Job Searching

It seems like library positions are being more difficult to find, and competition is high. Often it can feel like job searching is a full time job in itself. Having recently been a part of a hiring committee, I thought I would share some advice with you regarding job hunting and applications.

There are multiple outlets and descriptions for library technician and/or assistant jobs. Positions for technicians and assistants are not always classified as “library”; sometimes they are called “administrative” positions. When doing a job search on a website such as try searching with both terms. Archive and museum positions often need similar skill sets as library technicians. The trick is to keep looking, and be open to gaining experience in other organizations.

Associations such as BCLA have a Partnership job board on their website, which has postings not only in BC but globally. Social media is another place to keep an eye on when job searching online. There are groups created on Facebook to share information regarding job postings, and you will also sometimes see job opportunities being tweeted about.

While the internet provides a wealth of places to conduct a job search, don’t discount your local newspaper. My first full time library position was advertised in my town’s paper and on the organization’s website, however I didn’t realize the organization had a library! If the ad hadn’t been mentioned to me by someone in passing, I would have missed the opportunity.

Something to be aware of is the internal versus external postings. When a job posting closes, if there are internal applicants they will be reviewed as potential candidates before external applicants. Don’t be dismayed by this! It might mean that it will take longer for you to hear back about the position. One tip I have about this is to try and get on with an organization in another department or as auxiliary staff; your application is then considered internal.

When writing your cover letter and resume, make sure you discuss all the major points in the job description. Doing this may be the difference between having your application read or not. It is important to not assume people will know what you know (i.e. stating you have your library technician diploma does not necessarily mean you are aware of certain programs). Whenever I get my cover letter and resume ready for a job application, I print the posting off and highlight key points to remind myself to focus on them within my cover letter. I mark the posting up with notes and examples that come to mind while reading it, and then have starting points for when I am ready to write.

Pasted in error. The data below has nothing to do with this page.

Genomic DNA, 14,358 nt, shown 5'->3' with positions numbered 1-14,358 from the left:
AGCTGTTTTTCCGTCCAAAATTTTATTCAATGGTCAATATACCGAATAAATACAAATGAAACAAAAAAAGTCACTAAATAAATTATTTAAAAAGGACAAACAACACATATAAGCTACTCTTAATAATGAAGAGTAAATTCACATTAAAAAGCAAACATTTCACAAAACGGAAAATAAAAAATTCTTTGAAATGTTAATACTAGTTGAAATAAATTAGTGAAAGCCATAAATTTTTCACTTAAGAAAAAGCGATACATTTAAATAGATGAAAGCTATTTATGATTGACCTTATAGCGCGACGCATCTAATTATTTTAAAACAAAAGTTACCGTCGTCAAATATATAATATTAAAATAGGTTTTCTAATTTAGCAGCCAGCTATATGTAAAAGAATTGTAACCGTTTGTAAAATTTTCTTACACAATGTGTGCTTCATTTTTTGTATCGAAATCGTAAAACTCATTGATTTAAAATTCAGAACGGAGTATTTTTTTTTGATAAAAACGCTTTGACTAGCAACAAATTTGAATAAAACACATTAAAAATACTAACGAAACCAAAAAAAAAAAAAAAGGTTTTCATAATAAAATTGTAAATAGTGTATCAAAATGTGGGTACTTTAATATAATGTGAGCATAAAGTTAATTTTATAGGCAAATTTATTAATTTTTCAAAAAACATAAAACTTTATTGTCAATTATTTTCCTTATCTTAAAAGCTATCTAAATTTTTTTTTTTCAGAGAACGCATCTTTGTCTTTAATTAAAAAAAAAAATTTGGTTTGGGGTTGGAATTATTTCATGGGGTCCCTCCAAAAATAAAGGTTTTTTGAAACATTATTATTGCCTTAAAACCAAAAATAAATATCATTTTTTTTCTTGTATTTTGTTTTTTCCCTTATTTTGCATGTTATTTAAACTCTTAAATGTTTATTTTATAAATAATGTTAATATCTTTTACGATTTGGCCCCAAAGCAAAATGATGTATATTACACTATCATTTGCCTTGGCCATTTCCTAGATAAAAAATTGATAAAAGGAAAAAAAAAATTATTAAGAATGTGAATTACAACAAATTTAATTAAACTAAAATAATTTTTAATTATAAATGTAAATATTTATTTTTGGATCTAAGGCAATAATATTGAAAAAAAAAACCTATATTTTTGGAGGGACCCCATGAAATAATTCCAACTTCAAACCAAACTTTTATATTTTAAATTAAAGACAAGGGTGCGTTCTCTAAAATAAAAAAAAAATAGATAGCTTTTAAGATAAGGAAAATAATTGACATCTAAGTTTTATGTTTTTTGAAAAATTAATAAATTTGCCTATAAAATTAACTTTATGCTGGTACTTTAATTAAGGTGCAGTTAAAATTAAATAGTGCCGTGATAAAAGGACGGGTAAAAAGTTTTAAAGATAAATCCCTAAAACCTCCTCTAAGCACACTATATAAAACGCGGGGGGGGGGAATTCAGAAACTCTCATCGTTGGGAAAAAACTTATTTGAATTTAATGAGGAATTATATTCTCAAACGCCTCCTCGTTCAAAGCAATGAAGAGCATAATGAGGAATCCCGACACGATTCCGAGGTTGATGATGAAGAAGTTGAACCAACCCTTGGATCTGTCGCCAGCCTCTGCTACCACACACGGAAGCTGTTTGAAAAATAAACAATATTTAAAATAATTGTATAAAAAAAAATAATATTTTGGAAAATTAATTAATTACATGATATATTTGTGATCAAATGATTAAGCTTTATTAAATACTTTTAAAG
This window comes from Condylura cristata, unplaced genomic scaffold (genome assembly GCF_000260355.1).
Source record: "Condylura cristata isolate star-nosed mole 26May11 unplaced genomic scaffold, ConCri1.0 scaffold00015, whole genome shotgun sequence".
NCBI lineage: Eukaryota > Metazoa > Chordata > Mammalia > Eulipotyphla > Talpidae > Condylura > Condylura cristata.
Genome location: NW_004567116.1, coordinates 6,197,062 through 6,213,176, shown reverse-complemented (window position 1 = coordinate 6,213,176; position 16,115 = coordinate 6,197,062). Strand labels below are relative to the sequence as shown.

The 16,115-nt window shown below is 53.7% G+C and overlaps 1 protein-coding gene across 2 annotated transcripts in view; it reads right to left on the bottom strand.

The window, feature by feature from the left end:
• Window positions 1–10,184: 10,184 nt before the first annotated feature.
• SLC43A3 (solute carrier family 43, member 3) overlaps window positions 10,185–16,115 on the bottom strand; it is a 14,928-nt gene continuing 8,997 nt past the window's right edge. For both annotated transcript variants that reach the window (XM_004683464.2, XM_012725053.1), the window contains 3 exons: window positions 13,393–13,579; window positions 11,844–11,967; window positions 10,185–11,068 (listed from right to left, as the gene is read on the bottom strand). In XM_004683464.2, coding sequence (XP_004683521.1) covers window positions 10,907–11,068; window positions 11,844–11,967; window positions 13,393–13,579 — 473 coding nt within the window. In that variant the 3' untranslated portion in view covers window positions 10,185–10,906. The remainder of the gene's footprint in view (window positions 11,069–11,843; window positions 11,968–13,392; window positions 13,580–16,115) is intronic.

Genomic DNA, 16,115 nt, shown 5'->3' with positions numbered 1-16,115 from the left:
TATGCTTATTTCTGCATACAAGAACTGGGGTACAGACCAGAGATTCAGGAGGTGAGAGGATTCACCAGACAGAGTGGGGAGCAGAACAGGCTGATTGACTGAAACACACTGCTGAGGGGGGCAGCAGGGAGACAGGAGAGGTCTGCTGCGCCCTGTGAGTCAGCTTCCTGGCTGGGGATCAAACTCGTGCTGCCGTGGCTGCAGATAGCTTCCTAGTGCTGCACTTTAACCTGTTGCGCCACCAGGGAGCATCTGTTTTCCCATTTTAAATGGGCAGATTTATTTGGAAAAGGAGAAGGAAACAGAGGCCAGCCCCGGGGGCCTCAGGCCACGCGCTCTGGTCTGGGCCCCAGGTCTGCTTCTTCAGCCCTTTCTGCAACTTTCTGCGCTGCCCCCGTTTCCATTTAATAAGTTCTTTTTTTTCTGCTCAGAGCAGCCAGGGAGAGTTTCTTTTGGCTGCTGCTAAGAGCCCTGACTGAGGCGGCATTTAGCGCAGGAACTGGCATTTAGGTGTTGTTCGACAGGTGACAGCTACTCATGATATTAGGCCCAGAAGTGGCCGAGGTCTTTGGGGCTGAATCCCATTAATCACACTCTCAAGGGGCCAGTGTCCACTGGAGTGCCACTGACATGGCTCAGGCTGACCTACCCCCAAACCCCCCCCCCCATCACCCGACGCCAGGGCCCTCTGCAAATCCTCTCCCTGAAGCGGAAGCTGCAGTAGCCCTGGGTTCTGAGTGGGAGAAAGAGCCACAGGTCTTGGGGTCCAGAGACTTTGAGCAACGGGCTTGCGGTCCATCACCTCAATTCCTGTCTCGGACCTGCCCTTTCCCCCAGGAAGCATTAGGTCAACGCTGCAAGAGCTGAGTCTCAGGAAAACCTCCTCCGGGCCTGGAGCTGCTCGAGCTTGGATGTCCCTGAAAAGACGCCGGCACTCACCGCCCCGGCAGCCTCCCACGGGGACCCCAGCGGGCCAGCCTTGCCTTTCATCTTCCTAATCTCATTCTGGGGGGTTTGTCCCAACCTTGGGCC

When you are writing your application, try to avoid the use of jargon. Specialized language is great, provided everyone knows what it is you are talking about. However if your application is read by Human Resources not Library staff, they might not be familiar with library jargon. Along the same lines is the advice of don’t assume people know what you are talking about. Explain what you mean, and avoid using acronyms.

Most importantly, be yourself and let your passion and joy for the job shine.


5 thoughts on “Job Searching

  1. Ashley, do you have any specific suggestions for someone looking to get into a university library? I have a feeling that it might not be a realistic goal for a freshly graduated Library Tech. Any thoughts about that? COOPs, volunteering, other training, shelving jobs as a “way in”? Thanks!!!

  2. Hi Dane, thanks for your comment.
    My advice would be to either a) work as a co-op or work experience, or a student position to gain experience (and a reference!) and to b) apply for temp pools as well, regardless of whether or not the position is within the library. This is because you are considered an internal applicant when you apply for the library position.
    And keep trying! It could take a while to get a call back or position in the economy today.

    1. Thanks Ashley! I’m not sure if I’ll get lucky with Langara’s coop program ie. I hear UBC and SFU aren’t big on accepting work experience terms (I suppose due to their unions) but I’ll definitely put forward the suggestion when it comes time to request placements. And the temp pool idea is an excellent one … hadn’t thought of it that way … thanks!!

      1. Hi Dane, maybe private post-secondary libraries would be more likely to accept practicum students? For example, the Art Institute seems to have a library. Good luck!

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